Addressing the HIV care continuum through home-based HIV testing

Initiation of antiretroviral therapy and viral suppression after home HIV testing and counselling in KwaZulu-Natal, South Africa, and Mbarara district, Uganda: a prospective, observational intervention study.

Barnabas RV, van Rooyen H, Tumwesigye E, Murnane PM, Baeten JM, Humphries H, Turyamureeba B, Joseph P, Krows M, Hughes JP, Celum C. The Lancet HIV Volume 1, Issue 2, November 2014, Pages e68–e76

Antiretroviral therapy significantly decreases HIV-associated morbidity, mortality, and HIV transmission through HIV viral load suppression. In settings of high prevalence, outreach strategies are needed to find asymptomatic HIV-positive people, to link them to HIV care, to initiate antiretroviral therapy, and to achieve viral suppression. We aimed to assess the effect of a community-based strategy of HIV testing and counselling (HTC) and linkage to care in households. We did an uncontrolled prospective intervention study in 1600 households in two rural communities in KwaZulu-Natal, South Africa, and Mbabara district, Uganda, between Sept 27, 2011, and May 6, 2013. The intervention consisted of home HTC and, for HIV-positive people, point-of-care CD4 count testing, referral to care, and follow-up visits by lay counsellors, including the offer of couples HTC. Eligible participants were resident adults who were able to consent to HIV testing. The outcomes at 12 months were linkage to care, antiretroviral therapy initiation among HIV-positive people eligible for therapy (CD4 count ≤350 cells per µL), and viral suppression. We identified 3545 adults in 1549 households in the two communities. 3393 adults (96%) were enrolled and tested for HIV, of whom 635 (19%) were HIV positive. At baseline, 229 (36%) HIV-positive people were newly identified, 406 (64%) were previously known to be HIV positive, and 254 (40%) were taking antiretroviral therapy. By month 12, 619 (97%) HIV-positive people had visited an HIV clinic, and of 123 participants eligible for antiretroviral therapy, 94 (76%) had initiated antiretroviral therapy by 12 months. Of the 77 participants on antiretroviral therapy by month 9, 59 (77%) achieved viral suppression by month 12. Among all HIV-positive people, the number with viral suppression (<1000 copies per mL) increased from 287 (50%) to 370 (65%; p<0·0001) at 12 months. There were no reported cases of study-related social harm during the study. Community-based HTC in rural South Africa and Uganda achieved high coverage of testing and linkage to care. Among people eligible for antiretroviral therapy, a high proportion initiated antiretroviral therapy and achieved viral suppression, suggesting high adherence. Our results could be generalisable to other southern African countries with a high burden of HIV, but pilot studies would be useful in other settings before initiation of clinical trials to estimate the effectiveness and cost-effectiveness of the intervention.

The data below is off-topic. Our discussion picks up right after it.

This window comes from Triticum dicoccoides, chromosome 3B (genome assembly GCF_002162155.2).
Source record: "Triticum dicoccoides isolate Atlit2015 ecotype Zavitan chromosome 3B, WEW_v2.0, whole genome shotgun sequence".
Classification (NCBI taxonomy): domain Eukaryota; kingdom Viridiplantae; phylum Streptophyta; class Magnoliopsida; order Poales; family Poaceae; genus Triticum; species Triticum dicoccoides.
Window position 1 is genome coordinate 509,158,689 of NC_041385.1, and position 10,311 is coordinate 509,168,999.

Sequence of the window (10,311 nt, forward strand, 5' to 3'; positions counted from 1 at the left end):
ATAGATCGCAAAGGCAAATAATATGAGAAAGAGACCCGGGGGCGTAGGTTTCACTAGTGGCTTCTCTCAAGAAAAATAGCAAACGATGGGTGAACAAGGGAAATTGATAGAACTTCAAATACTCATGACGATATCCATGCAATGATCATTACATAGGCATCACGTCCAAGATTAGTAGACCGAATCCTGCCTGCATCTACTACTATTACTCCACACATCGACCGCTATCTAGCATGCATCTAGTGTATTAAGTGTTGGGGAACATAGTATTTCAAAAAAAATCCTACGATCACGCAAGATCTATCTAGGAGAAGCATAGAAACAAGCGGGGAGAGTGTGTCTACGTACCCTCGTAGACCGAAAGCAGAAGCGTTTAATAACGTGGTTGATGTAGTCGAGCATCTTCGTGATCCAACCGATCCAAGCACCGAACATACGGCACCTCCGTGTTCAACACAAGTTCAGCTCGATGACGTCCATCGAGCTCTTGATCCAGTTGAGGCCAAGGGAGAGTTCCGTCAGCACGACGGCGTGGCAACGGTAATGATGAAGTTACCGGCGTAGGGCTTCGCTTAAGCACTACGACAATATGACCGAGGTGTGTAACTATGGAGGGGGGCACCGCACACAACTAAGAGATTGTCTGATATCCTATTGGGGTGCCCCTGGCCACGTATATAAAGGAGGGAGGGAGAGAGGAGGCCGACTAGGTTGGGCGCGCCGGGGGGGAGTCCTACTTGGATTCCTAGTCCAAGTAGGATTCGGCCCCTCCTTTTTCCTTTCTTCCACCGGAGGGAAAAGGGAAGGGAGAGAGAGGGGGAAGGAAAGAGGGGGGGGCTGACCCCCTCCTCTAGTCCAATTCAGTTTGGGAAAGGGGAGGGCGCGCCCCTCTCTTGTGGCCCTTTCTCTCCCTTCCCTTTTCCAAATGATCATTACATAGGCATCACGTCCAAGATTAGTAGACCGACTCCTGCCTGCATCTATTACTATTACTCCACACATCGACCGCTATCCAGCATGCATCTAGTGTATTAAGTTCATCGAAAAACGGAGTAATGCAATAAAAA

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Editor’s notes: HIV testing is the gateway to accessing treatment and prevention services. But the proportion of people who know their status remains low in many high HIV prevalence settings. In addition, there are serious challenges in facilitating linkage to HIV care, antiretroviral therapy (ART) uptake and adherence. Only a quarter of people living with HIV in sub-Saharan Africa are estimated to be virally suppressed on ART. Routine facility-based HIV testing, termed provider-initiated HIV testing and counselling, is recommended by World Health Organization. However, this strategy identifies individuals at a later stage of HIV infection as it relies on presentation to health care facilities after symptoms have developed. Community-based approaches may therefore be more effective in enabling earlier identification of HIV infection.

This study investigates the effectiveness of home-based HIV testing and counselling (HTC), combined with point-of-care CD4 count testing, referral to care and follow-up visits by lay counsellors at one, three, six, nine and 12 months following an HIV diagnosis. The study not only measured uptake of testing but also investigated the effect of the activity on linkage to care, ART initiation and viral suppression after 12 months.

The results of the study are promising, with high rates of uptake of HIV testing, of linkage to HIV care (including of individuals who had tested previously but had not engaged with health care services) and of initiation of ART. In addition, some 77% of individuals who initiated ART achieved viral suppression at 12 months and the numbers of HIV-positive individuals with viral suppression also increased significantly. The main strengths of this study is that it moves beyond HTC and addresses the entire HIV care continuum. The programme used lay counsellors and community workers which would address the healthcare worker shortage as well as potentially enable ownership of the programme by communities.  However, the incremental contribution of each component of this programme (home HTC, point-of-care CD4 testing and follow-up visits) in achieving the various outcomes is not clear. This merits further study before such a programme can be implemented. Cost-effectiveness studies are also needed if this approach is to be scaled-up in resource-limited settings. 

South Africa, Uganda
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